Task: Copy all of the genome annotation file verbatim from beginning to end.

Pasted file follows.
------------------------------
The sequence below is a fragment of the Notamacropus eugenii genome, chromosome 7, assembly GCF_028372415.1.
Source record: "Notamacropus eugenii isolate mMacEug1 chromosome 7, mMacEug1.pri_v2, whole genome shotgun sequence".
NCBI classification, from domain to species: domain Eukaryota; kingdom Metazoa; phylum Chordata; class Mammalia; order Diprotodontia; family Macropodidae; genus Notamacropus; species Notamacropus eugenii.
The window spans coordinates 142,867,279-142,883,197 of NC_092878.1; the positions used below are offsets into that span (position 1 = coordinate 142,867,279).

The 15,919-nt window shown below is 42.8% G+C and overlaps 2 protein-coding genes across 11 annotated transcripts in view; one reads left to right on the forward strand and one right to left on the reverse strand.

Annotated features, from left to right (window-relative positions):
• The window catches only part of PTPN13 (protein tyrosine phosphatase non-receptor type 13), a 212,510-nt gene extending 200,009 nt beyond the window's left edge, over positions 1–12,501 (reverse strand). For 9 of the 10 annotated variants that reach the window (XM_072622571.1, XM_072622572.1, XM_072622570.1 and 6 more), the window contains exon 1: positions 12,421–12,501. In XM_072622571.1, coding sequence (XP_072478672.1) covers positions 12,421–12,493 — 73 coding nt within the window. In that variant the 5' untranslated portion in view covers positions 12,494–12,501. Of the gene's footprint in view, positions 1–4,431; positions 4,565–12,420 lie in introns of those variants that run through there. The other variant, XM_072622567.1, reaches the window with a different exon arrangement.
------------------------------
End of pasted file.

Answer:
The sequence below is a fragment of the Notamacropus eugenii genome, chromosome 7, assembly GCF_028372415.1.
Source record: "Notamacropus eugenii isolate mMacEug1 chromosome 7, mMacEug1.pri_v2, whole genome shotgun sequence".
NCBI classification, from domain to species: domain Eukaryota; kingdom Metazoa; phylum Chordata; class Mammalia; order Diprotodontia; family Macropodidae; genus Notamacropus; species Notamacropus eugenii.
The window spans coordinates 142,867,279-142,883,197 of NC_092878.1; the positions used below are offsets into that span (position 1 = coordinate 142,867,279).

The 15,919-nt window shown below is 42.8% G+C and overlaps 2 protein-coding genes across 11 annotated transcripts in view; one reads left to right on the forward strand and one right to left on the reverse strand.

Annotated features, from left to right (window-relative positions):
• The window catches only part of PTPN13 (protein tyrosine phosphatase non-receptor type 13), a 212,510-nt gene extending 200,009 nt beyond the window's left edge, over positions 1–12,501 (reverse strand). For 9 of the 10 annotated variants that reach the window (XM_072622571.1, XM_072622572.1, XM_072622570.1 and 6 more), the window contains exon 1: positions 12,421–12,501. In XM_072622571.1, coding sequence (XP_072478672.1) covers positions 12,421–12,493 — 73 coding nt within the window. In that variant the 5' untranslated portion in view covers positions 12,494–12,501. Of the gene's footprint in view, positions 1–4,431; positions 4,565–12,420 lie in introns of those variants that run through there. The other variant, XM_072622567.1, reaches the window with a different exon arrangement.